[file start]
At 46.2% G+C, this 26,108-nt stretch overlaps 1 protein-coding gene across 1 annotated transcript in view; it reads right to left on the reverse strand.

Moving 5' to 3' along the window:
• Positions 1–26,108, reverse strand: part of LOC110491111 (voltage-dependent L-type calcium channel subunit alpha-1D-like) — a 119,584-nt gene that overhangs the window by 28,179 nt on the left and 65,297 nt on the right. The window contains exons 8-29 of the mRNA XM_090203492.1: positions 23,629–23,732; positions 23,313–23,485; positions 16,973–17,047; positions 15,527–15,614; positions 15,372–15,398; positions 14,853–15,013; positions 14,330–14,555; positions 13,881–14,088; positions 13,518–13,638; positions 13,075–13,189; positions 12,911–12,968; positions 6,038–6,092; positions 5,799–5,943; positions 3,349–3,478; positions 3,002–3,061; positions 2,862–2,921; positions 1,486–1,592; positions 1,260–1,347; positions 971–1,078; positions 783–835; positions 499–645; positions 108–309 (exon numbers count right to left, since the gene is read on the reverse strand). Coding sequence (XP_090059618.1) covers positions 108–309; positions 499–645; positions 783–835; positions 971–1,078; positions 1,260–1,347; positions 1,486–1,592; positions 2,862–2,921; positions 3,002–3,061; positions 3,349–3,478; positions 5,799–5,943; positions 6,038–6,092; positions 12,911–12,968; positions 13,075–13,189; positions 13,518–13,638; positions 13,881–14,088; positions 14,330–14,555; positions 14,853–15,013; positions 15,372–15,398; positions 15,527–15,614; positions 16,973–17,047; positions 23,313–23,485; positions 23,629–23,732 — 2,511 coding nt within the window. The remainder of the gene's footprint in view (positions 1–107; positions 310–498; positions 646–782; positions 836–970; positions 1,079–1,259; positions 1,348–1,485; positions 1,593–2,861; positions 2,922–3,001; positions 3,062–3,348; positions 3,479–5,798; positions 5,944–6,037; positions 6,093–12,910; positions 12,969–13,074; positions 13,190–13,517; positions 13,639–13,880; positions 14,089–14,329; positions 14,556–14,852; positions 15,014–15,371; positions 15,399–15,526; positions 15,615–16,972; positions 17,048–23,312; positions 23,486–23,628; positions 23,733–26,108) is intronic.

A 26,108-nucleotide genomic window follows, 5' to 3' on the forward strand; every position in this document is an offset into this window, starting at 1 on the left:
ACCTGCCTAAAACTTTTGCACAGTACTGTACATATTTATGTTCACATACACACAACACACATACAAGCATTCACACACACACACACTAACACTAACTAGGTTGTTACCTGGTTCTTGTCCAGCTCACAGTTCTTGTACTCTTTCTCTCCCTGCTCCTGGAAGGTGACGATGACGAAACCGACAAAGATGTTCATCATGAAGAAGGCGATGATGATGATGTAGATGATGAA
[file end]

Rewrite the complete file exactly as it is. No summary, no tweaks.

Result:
At 46.2% G+C, this 26,108-nt stretch overlaps 1 protein-coding gene across 1 annotated transcript in view; it reads right to left on the reverse strand.

Moving 5' to 3' along the window:
• Positions 1–26,108, reverse strand: part of LOC110491111 (voltage-dependent L-type calcium channel subunit alpha-1D-like) — a 119,584-nt gene that overhangs the window by 28,179 nt on the left and 65,297 nt on the right. The window contains exons 8-29 of the mRNA XM_090203492.1: positions 23,629–23,732; positions 23,313–23,485; positions 16,973–17,047; positions 15,527–15,614; positions 15,372–15,398; positions 14,853–15,013; positions 14,330–14,555; positions 13,881–14,088; positions 13,518–13,638; positions 13,075–13,189; positions 12,911–12,968; positions 6,038–6,092; positions 5,799–5,943; positions 3,349–3,478; positions 3,002–3,061; positions 2,862–2,921; positions 1,486–1,592; positions 1,260–1,347; positions 971–1,078; positions 783–835; positions 499–645; positions 108–309 (exon numbers count right to left, since the gene is read on the reverse strand). Coding sequence (XP_090059618.1) covers positions 108–309; positions 499–645; positions 783–835; positions 971–1,078; positions 1,260–1,347; positions 1,486–1,592; positions 2,862–2,921; positions 3,002–3,061; positions 3,349–3,478; positions 5,799–5,943; positions 6,038–6,092; positions 12,911–12,968; positions 13,075–13,189; positions 13,518–13,638; positions 13,881–14,088; positions 14,330–14,555; positions 14,853–15,013; positions 15,372–15,398; positions 15,527–15,614; positions 16,973–17,047; positions 23,313–23,485; positions 23,629–23,732 — 2,511 coding nt within the window. The remainder of the gene's footprint in view (positions 1–107; positions 310–498; positions 646–782; positions 836–970; positions 1,079–1,259; positions 1,348–1,485; positions 1,593–2,861; positions 2,922–3,001; positions 3,062–3,348; positions 3,479–5,798; positions 5,944–6,037; positions 6,093–12,910; positions 12,969–13,074; positions 13,190–13,517; positions 13,639–13,880; positions 14,089–14,329; positions 14,556–14,852; positions 15,014–15,371; positions 15,399–15,526; positions 15,615–16,972; positions 17,048–23,312; positions 23,486–23,628; positions 23,733–26,108) is intronic.

A 26,108-nucleotide genomic window follows, 5' to 3' on the forward strand; every position in this document is an offset into this window, starting at 1 on the left:
ACCTGCCTAAAACTTTTGCACAGTACTGTACATATTTATGTTCACATACACACAACACACATACAAGCATTCACACACACACACACTAACACTAACTAGGTTGTTACCTGGTTCTTGTCCAGCTCACAGTTCTTGTACTCTTTCTCTCCCTGCTCCTGGAAGGTGACGATGACGAAACCGACAAAGATGTTCATCATGAAGAAGGCGATGATGATGATGTAGATGATGAA